1Clinic for Gastroenterology, Hepatology and Infectious Diseases, University Hospital Düsseldorf, Medical Faculty of Heinrich Heine University Düsseldorf, Düsseldorf, Germany.
2Epidemiology, IQVIA, Frankfurt, Germany.
Background: Non-alcoholic fatty liver disease (NAFLD) has become the leading cause of liver cirrhosis and hepatocellular carcinoma worldwide. Although various genetic and lifestyle-related risk factors have been identified, its pathophysiology has not yet been fully unravelled. While acute EBV infection in the setting of infectious mononucleosis can lead to acute hepatitis, the long-term hepatic sequelae of infectious mononucleosis are still poorly understood.
Methods: This retrospective cohort study included 13,859 patients with and 13,859 matched individuals without infectious mononucleosis from the Disease Analyzer database (IQVIA). Multivariable Cox regression analyses were used to evaluate the association between infectious mononucleosis and NAFLD.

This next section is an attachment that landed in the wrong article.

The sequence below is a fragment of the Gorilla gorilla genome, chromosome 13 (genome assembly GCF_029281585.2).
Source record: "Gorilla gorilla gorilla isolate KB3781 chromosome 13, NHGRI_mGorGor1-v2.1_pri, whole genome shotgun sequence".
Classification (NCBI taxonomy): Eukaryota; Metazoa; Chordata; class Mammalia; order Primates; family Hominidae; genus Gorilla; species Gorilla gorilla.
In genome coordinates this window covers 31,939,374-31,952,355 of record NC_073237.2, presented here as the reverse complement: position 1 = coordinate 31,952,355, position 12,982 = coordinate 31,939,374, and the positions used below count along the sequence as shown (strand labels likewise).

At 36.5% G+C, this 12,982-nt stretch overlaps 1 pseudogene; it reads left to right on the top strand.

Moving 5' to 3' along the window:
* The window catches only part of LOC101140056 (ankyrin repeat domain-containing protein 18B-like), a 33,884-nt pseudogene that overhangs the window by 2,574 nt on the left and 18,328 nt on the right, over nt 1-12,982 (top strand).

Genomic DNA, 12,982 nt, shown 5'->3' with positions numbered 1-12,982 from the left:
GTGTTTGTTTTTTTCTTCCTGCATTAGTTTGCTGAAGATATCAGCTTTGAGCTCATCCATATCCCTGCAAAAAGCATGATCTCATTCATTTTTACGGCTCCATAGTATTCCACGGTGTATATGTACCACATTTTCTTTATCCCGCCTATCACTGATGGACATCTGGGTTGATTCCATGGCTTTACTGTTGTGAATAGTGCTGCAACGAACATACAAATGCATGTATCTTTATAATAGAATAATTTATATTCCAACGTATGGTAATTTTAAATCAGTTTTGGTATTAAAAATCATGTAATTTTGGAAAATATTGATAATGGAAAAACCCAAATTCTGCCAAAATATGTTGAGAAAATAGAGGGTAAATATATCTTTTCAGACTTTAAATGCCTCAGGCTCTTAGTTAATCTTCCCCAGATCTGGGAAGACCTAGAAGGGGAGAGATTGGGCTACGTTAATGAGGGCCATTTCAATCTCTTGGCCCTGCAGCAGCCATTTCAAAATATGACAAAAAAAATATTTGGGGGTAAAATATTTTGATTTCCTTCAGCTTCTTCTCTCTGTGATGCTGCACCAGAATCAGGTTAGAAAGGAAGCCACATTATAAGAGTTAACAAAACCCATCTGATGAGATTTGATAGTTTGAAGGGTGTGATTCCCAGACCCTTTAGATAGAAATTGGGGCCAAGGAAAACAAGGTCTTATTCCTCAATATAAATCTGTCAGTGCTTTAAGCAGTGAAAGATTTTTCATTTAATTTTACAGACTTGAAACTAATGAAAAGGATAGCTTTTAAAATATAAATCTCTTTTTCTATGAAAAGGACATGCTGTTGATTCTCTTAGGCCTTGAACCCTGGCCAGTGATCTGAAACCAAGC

Results: Within 10 years of the index date, 2.64% of patients with infectious mononucleosis and 1.78% of individuals without infectious mononucleosis had been diagnosed with NAFLD (p < .001). The incidence of NAFLD was 263.9 cases per 100,000 person-years among individuals with infectious mononucleosis and 164.5 cases per 100,000 person-years among those without. Multivariable regression analyses indicated that infectious mononucleosis was significantly associated with the incidence of NAFLD (HR: 1.73) both among women (HR: 1.73) and among men (HR: 1.70). In age-stratified analyses, the association between infectious mononucleosis and NAFLD was most pronounced for the groups aged between 41 and 50 years (HR: 2.94) and >50 years (HR: 2.68).
Conclusion: Infectious mononucleosis is significantly associated with the incidence of NAFLD in a large cohort from Germany. These findings suggest a pathophysiological involvement of EBV in the development of NAFLD and could stimulate research efforts to better understand the pathophysiology of this emerging global medical burden.